- Free wifi is now available in two places on High Town Road (Marjorie’s and the Brickies) and at least two places south of the tracks, at the Kitchen in the Hat Factory, and the Coffee House.
- EFC Food Court has slowly removed nearly all of the dark cellophane across its windows, meaning that it is actually now possible to see inside. Might a menu on the door be forthcoming in 2014?
- In a similar vein, the Bricklayers Arms recently invested in a new set of curtains, though the impossibility of seeing in means that the place remains a little forbidding to newcomers (at least from the outside). But those who venture in are sure of a warm welcome, and a selection of real ales.
- Art exploded onto the High Town scene earlier this year with the arrival of Shop 33, even if no-one seems to have bought those cute cu*t cards yet. Meanwhile ‘This is it’ (aka The Experiment) and Back in Time went head-to-head on antiques and house clearances. Go on, give the gift of ART this Yuletide.
- The slightly desolate paved area between the French Coffee Shop and the inexplicably viable electrical goods shop was christened ‘Welbeck Square’, at least in the minds of the Friends of High Town. All we need now is a bench and a maypole, and civic life will be restored.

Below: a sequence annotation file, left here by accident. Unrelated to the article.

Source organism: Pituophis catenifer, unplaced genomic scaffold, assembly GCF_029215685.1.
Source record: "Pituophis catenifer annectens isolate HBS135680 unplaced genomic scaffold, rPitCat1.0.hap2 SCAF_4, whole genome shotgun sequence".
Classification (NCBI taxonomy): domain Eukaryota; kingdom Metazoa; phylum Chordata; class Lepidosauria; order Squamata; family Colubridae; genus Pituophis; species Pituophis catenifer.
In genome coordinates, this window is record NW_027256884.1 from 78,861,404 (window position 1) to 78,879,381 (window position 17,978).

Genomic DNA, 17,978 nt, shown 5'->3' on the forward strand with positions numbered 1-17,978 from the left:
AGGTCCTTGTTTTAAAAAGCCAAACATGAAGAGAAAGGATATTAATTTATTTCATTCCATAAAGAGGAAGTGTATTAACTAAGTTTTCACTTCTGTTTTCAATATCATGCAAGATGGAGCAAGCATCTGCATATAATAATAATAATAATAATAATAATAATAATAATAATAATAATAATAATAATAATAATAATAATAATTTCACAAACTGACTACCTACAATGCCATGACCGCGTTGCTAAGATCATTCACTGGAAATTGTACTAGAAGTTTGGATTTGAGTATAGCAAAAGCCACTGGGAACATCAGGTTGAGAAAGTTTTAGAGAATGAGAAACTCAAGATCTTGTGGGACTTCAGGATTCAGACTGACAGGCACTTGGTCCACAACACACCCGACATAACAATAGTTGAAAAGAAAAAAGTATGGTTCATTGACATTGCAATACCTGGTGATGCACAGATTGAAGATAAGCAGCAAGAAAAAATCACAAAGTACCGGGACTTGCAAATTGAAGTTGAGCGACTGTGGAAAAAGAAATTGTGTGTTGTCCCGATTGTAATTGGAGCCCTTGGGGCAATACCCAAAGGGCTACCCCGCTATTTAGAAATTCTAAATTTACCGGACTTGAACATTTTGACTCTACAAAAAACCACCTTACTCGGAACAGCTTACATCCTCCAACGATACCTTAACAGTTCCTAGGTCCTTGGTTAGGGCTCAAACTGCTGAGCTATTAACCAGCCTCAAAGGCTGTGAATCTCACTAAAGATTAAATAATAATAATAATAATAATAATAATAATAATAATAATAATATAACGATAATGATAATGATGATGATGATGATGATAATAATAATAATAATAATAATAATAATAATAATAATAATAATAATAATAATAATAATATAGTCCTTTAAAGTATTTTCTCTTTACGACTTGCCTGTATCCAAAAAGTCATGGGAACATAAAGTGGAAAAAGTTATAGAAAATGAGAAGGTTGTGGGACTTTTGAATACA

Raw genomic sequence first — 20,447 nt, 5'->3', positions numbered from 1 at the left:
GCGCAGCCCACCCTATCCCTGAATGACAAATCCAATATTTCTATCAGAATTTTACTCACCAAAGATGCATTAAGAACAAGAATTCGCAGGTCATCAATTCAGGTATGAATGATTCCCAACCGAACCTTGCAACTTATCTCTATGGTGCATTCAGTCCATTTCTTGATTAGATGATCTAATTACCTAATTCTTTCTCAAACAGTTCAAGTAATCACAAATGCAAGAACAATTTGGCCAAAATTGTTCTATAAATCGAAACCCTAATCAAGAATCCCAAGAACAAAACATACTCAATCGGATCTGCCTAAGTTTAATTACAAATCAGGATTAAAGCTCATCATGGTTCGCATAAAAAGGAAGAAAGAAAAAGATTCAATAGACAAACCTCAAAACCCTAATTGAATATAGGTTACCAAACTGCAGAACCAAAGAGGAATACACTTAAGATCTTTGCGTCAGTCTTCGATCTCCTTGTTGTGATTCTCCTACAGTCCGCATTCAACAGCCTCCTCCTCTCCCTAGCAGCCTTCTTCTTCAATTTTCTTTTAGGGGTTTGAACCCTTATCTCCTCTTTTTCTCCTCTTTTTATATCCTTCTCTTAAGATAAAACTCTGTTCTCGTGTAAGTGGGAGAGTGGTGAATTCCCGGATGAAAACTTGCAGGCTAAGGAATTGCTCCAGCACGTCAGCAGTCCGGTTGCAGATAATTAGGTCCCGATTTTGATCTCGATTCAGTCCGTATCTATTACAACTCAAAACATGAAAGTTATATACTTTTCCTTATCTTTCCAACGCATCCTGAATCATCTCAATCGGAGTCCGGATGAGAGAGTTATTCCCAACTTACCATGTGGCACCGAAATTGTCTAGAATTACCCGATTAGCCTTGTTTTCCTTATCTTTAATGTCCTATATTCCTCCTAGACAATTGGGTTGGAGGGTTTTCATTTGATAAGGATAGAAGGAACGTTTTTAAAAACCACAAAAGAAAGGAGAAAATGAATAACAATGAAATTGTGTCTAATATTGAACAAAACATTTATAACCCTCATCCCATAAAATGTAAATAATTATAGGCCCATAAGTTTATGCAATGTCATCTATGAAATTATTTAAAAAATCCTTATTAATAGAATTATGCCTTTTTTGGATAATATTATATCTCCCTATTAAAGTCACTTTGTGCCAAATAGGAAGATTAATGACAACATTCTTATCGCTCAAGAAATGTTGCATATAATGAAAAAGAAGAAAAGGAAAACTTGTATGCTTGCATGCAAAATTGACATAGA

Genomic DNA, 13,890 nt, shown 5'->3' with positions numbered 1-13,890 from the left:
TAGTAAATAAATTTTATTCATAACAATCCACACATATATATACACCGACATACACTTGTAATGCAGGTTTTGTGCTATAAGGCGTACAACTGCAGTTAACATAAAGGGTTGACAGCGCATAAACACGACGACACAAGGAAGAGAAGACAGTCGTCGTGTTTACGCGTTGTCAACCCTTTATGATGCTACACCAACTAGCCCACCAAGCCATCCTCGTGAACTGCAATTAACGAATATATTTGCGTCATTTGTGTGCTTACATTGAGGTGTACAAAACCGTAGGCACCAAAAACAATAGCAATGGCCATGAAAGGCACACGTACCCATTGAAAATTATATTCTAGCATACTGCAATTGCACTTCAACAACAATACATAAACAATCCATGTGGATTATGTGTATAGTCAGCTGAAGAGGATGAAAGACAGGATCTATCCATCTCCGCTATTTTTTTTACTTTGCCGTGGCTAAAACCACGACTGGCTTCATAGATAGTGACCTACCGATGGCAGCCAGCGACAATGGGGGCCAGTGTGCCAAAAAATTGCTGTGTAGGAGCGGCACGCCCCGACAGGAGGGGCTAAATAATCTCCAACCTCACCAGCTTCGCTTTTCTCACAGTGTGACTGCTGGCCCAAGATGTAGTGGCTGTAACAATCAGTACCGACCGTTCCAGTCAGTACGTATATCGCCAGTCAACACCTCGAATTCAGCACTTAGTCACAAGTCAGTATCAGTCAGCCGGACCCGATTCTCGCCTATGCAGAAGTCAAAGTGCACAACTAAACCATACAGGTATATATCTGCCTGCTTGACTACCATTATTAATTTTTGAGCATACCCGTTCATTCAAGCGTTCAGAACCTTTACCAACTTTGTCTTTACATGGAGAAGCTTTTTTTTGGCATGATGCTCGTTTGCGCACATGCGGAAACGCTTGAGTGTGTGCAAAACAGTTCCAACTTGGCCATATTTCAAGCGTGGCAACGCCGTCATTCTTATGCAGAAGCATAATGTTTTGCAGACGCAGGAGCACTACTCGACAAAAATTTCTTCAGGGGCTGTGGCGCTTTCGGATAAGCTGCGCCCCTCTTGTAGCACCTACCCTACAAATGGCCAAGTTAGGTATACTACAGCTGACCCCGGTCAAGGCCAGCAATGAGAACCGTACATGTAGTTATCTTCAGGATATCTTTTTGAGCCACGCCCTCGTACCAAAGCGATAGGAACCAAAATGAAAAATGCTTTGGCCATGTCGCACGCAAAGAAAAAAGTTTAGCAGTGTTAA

- The Freeholder
pubBar and Eatery opened in the former premises of the Empress curry house, offering such headily upmarket fare as a full English breakfast with a pint of beer; boiled bacon and cabbage, and deals on Jäger bombs. And occasional jazz. Less cabbage and more jazz, please.
- Best-One supermarket introduced its innovative ‘different-tills-for-different-items-of-food’ mechanism to make your shop needlessly slower and more confusing, and hired a number of young lads whose job it appears to be to chase you round the store should you dare to transact, say, a courgette and a packet of nuts at the same till. Sometimes I do a full tour of the shop with an unpaid-for tomato just to annoy them.
- The oxymoronic Caffeine Lounge at the station breathed its jittery-cum-chillaxed last at the train station, leaving the way open for another initiative to part commuters from their remotely-earned cash. (Though I spy a yoga studio. A yoga studio or maybe a Pret.)